Outsider Artist Nathan Hilu Makes Debut at Temple Judea Museum

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Update: The original article was corrected on February 14, 2020 to correct information regarding Nathan Hilu’s parents.

Artwork by Nathan Hilu (Courtesy of Rita Poley)

In a 2012 profile, Tablet referred to Nathan Hilu as perhaps “the most significant Jewish outsider artist you’ve never heard of.”

And now, due to the chance introduction of an eccentric art collector to a museum director, an exhibit of his work is coming to Philadelphia for the first time.


“Hilu Through the Eyes of a Collector” will be on display at the Temple Judea Museum from Jan. 17 to March 6. The museum is located inside Reform Congregation Keneseth Israel in Elkins Park and operates 9 a.m. to 5 p.m. on weekdays, 9 a.m. to 9 p.m. on Fridays and 9 a.m. to 2 p.m. on Sundays.

Hilu’s cartoonish images are sketched with ink and pastels on paper. His work commonly depicts scenes taken from his life, showcasing the Jewish community of the Lower East Side. Other pieces were inspired by Hilu’s time in the military where, most notably, he served as a guard of high-level Nazi prisoners during the Nuremberg trials. His images are layered with text both in Hebrew and English, some with large amounts of text on the back.
Museum director and curator Rita Poley said the humorous, casual nature of Hilu’s art is a nice contrast to the museum’s previous historically natured exhibition on President Theodore Roosevelt. It’s a style the museum doesn’t commonly delve into.

“It’s sort of rather surprising because from a distance, as you’re walking in, it looks like a traditional exhibition of two-dimensional art, but as you get closer, you began to see these images that are so funny and so cartoon-like and so comic-like and so full of life and so untraditional for a museum exhibition,” Poley said. “Jewish art usually means something much more traditional to people, so I like to show this other aspect of what can be considered Jewish art.”

Hilu is often described as an “outsider artist” due to his lack of formal training. While he did study at institutions like the Art Students League, he was largely self-taught.

The artist was 92 when interviewed for a profile in The New York Jewish Week published January 2019, just a few months before his death. Hilu was born on New York’s Lower East Side in 1926, according to the profile. His parents, Leon and Rachel, were Syrian immigrants. His mother was the daughter of Hacham Bashi Nissim Andibo. As chief rabbi of Damascus, Andibo is noted for having blessed Israeli spy Eli Cohen before his execution in 1965.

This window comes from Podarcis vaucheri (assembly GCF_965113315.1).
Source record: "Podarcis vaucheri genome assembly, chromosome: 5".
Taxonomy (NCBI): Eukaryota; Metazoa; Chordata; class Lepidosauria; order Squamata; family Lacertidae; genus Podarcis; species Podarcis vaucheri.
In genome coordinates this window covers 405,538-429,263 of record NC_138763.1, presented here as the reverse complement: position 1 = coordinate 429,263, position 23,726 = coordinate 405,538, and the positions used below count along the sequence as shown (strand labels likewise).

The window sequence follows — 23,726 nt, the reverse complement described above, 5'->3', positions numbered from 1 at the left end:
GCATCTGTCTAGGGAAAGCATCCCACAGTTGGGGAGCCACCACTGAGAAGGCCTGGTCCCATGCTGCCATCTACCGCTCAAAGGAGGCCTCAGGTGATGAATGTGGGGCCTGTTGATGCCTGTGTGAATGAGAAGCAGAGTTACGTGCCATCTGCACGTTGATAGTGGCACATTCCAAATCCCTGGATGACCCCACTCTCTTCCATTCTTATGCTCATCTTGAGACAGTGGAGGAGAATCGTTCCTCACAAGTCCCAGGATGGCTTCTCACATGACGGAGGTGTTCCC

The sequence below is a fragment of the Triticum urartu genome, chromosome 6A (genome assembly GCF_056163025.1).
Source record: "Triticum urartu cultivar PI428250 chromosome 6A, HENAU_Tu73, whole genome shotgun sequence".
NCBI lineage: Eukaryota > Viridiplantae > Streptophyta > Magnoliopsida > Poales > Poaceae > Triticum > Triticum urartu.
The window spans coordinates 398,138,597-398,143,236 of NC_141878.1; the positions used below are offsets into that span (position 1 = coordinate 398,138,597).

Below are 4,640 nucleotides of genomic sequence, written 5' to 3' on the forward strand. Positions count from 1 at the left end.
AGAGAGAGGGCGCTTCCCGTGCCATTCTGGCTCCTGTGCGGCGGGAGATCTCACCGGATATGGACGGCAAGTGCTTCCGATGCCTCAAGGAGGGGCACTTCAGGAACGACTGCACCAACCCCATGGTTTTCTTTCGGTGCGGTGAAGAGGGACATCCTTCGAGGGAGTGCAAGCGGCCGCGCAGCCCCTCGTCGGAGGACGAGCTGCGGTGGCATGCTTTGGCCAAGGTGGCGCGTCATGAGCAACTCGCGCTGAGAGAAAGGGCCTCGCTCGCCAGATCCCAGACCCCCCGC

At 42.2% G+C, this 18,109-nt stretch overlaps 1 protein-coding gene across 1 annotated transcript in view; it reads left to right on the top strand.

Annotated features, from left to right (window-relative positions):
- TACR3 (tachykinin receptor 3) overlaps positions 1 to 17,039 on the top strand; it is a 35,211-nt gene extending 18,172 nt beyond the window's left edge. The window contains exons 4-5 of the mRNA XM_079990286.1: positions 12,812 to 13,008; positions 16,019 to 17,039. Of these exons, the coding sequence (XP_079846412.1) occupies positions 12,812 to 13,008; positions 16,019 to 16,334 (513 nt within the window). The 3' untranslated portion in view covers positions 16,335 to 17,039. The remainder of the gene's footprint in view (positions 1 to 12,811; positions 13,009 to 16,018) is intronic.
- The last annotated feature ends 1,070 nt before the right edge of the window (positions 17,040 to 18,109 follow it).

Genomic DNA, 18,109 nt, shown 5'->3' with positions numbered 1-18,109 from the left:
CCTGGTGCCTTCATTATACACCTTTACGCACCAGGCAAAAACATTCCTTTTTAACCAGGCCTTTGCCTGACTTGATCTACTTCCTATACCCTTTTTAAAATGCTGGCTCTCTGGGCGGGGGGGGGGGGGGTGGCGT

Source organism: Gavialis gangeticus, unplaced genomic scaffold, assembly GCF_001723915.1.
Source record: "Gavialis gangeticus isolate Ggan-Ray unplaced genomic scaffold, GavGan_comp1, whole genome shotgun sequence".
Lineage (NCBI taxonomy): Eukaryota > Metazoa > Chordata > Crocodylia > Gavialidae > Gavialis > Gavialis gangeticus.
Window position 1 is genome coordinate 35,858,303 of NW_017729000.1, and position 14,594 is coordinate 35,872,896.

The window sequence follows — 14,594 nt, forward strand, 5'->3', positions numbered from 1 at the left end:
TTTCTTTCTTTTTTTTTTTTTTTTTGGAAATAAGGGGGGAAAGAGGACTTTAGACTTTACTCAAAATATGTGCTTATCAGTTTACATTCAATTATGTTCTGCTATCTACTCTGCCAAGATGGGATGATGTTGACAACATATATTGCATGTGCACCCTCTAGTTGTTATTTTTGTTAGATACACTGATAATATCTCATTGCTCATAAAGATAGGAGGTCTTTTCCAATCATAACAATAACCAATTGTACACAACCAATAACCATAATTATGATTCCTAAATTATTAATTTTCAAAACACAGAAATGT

Hilu’s family moved to Pittsburgh when he was young to live among a mostly Ashkenazi community at the Irene Kaufman Settlement House.

At 18, Hilu enlisted in the Army and served from 1945 to 1957, according to Tablet. He was first stationed in France and then Austria until selected for a security detachment to guard the prisoners held for the Nuremberg trials. The artist sketched depictions of those under his watch, including Rudolf Hess, Walter Funk and Hermann Goering, among others. His artistic diaries of the trials are housed at the Library of Congress.

Hilu drew daily until his death from his home on the Lower East Side. His work has remained relatively unknown, only appearing in a few exhibitions at galleries mostly around New York City. Poley said the Hilu exhibit was made possible due to the help of art collector Robert Weisman, who has sold, donated and loaned about 25 works of Hilu now part of this exhibition.

Poley and Weisman were first introduced by Cynthia Blackwood, owner of The Frame House in Elkins Park. The two are frequent customers and share a passion for Jewish art. Weisman, a retired Macy’s executive, has collected art for decades. In his possession are “artwork from every conceivable Jewish artist,” including what Weisman believes to be one of the world’s largest collections of Judaica paperweights.

He first came across Hilu’s work a couple years ago and became a fan due to the “bright colors and the themes of old Judaica that you really never saw or heard of.” He has since built a sizable accumulation of the artist’s work, snatching up Hilu’s art whenever possible.
Weisman said he was delighted by the idea of a Hilu exhibition and more than happy to help.

“I was thrilled to get exposure for Mr. Hilu,” Weisman said, adding that he hopes the exhibit shows people “that there is such a thing as Judaica art out there that goes beyond the big ones of (Yaacov) Agam and (Menashe) Kadishman. … There are a lot smaller Jewish artists out there; you just have to search.”

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